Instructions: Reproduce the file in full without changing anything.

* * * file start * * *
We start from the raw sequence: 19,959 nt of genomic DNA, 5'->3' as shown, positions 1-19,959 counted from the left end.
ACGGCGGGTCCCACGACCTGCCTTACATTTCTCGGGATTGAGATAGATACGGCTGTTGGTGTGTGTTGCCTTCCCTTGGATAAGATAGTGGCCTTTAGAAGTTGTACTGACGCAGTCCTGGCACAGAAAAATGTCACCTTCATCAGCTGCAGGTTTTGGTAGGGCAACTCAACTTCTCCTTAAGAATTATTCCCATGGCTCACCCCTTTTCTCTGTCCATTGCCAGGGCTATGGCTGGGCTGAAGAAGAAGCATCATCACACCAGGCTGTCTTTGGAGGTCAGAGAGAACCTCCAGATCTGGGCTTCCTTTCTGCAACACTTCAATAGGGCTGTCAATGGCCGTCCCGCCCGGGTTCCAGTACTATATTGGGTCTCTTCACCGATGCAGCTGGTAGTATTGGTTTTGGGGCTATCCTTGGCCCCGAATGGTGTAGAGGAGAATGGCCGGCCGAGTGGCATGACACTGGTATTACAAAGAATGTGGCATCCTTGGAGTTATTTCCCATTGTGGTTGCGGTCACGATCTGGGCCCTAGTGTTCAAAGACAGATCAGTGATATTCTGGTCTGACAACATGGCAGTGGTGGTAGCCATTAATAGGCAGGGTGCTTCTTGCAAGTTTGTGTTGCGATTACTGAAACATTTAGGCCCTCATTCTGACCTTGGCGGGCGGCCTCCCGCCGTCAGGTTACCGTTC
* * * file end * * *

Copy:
We start from the raw sequence: 19,959 nt of genomic DNA, 5'->3' as shown, positions 1-19,959 counted from the left end.
ACGGCGGGTCCCACGACCTGCCTTACATTTCTCGGGATTGAGATAGATACGGCTGTTGGTGTGTGTTGCCTTCCCTTGGATAAGATAGTGGCCTTTAGAAGTTGTACTGACGCAGTCCTGGCACAGAAAAATGTCACCTTCATCAGCTGCAGGTTTTGGTAGGGCAACTCAACTTCTCCTTAAGAATTATTCCCATGGCTCACCCCTTTTCTCTGTCCATTGCCAGGGCTATGGCTGGGCTGAAGAAGAAGCATCATCACACCAGGCTGTCTTTGGAGGTCAGAGAGAACCTCCAGATCTGGGCTTCCTTTCTGCAACACTTCAATAGGGCTGTCAATGGCCGTCCCGCCCGGGTTCCAGTACTATATTGGGTCTCTTCACCGATGCAGCTGGTAGTATTGGTTTTGGGGCTATCCTTGGCCCCGAATGGTGTAGAGGAGAATGGCCGGCCGAGTGGCATGACACTGGTATTACAAAGAATGTGGCATCCTTGGAGTTATTTCCCATTGTGGTTGCGGTCACGATCTGGGCCCTAGTGTTCAAAGACAGATCAGTGATATTCTGGTCTGACAACATGGCAGTGGTGGTAGCCATTAATAGGCAGGGTGCTTCTTGCAAGTTTGTGTTGCGATTACTGAAACATTTAGGCCCTCATTCTGACCTTGGCGGGCGGCCTCCCGCCGTCAGGTTACCGTTC